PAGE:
The first time George Washington ran for public office, he lost.

George Washington as First Colonel in the Virginia Regiment, Charles Willson Peale, oil on canvas, 1772 [U1897.1.1]. Gift of George Washington Custis Lee, University Collections of Art and History, Washington & Lee University, Lexington, Virginia.Today, we often think of Washington as an established statesman, leading a new nation. However, his political career began decades early in the Virginia House of Burgesses. The House of Burgesses was a democratically elected legislative body where each county in the colony sent two representatives. The majority of the House’s business was evaluating petitions from the public for specific interventions.1

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Running for Office

In 1755, Washington ran for a seat in the House and was not elected. While he was fighting in the French and Indian War, Washington began testing the waters about a possible run. On May 28, 1755, he wrote to his brother John Augustine Washington and in the P.S., Washington inquired about a potentially open seat.

I shoud be glad if you coud come at Colo. Fairfax’s Intention’s, and let me know whether he purposes to offer himself as a Candadite; If he does not, I shoud be glad to take a pole, if I thought my chance tolerably good.2

In Winchester, Virginia, on December 10, 1755, some friends put Washington’s name forth as a candidate. It is unclear if Washington knew beforehand that his name was submitted. Voting took place by voice with the voter announcing to the crowd their vote. During this first election, Washington only received 40 votes. There were two other candidates; Hugh West received 271 votes and Thomas Swearingen got 270. Washington kept a copy of the poll sheet, which listed how each person voted, his entire life.3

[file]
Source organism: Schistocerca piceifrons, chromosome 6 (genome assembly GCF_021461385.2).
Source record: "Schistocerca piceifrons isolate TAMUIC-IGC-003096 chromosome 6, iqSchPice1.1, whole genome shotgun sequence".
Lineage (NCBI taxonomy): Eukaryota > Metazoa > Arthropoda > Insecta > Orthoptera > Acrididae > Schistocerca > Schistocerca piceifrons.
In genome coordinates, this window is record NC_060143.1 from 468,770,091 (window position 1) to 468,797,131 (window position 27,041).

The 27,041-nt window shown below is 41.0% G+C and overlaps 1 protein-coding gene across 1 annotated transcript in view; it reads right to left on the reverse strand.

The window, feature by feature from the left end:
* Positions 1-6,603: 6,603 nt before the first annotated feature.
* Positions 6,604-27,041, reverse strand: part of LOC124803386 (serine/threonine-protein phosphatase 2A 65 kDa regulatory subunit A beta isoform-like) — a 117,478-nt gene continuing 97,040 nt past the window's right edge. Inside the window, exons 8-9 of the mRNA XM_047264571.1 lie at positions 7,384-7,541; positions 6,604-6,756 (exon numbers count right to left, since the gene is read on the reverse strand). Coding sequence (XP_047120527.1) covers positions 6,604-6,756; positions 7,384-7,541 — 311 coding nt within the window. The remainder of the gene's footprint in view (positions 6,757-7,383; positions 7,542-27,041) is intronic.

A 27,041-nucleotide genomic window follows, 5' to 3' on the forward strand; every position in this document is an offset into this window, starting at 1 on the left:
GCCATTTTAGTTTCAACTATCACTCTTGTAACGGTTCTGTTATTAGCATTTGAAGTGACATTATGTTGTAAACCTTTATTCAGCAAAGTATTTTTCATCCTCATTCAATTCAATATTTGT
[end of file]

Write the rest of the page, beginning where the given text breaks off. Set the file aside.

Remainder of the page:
A Second Attempt

Reconstructed House of Burgesses in Williamsburg, Virginia

Reconstructed House of Burgesses in Williamsburg, Virginia

Despite the loss, Washington decided to run again for the House of Burgesses. It seems that by November 1757, some already knew Washington’s intentions to run in Frederick County.4 This time, despite still not in the area, Washington had friends campaign for him. He also supplied drinks for those voting, which was a rather common occurrence during 18th-century elections. Additionally, a dinner was held for Washington’s friends. 

Based on accounts settled after the election, Washington paid £39.6 for about:

46 gallons of beer
40 gallons, 1 hogshead, 1 barrel, and 10 bowls of rum punch
35 gallons of wine
2 gallons of cider